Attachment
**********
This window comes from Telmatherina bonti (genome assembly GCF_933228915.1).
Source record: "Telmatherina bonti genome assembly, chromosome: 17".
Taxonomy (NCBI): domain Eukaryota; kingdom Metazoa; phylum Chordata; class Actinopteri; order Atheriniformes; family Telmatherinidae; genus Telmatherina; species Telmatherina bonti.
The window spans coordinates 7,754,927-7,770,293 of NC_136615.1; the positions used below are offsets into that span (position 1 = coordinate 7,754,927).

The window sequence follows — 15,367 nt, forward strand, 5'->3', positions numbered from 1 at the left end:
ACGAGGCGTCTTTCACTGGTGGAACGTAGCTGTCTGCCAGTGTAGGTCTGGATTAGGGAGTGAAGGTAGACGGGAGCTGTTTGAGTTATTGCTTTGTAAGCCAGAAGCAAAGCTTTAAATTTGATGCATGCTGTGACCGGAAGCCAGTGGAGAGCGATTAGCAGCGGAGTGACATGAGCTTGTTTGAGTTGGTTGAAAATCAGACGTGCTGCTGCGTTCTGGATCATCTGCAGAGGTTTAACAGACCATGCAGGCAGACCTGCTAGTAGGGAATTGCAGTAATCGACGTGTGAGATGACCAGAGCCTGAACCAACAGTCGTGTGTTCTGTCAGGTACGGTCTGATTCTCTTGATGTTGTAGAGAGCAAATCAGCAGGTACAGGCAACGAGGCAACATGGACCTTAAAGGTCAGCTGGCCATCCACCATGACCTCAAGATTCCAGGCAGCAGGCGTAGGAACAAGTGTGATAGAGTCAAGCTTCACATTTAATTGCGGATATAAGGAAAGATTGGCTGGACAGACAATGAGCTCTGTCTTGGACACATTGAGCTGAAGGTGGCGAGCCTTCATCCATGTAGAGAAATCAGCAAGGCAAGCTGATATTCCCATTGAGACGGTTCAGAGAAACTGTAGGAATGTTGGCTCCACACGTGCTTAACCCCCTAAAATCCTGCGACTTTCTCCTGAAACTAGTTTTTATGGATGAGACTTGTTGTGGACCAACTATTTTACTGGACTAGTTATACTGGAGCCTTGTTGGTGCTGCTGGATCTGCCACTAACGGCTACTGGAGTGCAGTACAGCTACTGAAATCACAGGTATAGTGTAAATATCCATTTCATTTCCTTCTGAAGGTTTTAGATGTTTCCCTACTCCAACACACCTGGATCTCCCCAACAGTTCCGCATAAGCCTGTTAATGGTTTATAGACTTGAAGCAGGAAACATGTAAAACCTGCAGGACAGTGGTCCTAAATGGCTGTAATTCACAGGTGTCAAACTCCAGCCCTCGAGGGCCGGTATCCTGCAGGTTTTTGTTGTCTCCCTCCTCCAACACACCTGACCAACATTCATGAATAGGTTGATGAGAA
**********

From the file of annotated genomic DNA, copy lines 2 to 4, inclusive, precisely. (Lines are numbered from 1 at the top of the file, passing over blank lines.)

Source record: "Telmatherina bonti genome assembly, chromosome: 17".
Taxonomy (NCBI): domain Eukaryota; kingdom Metazoa; phylum Chordata; class Actinopteri; order Atheriniformes; family Telmatherinidae; genus Telmatherina; species Telmatherina bonti.
The window spans coordinates 7,754,927-7,770,293 of NC_136615.1; the positions used below are offsets into that span (position 1 = coordinate 7,754,927).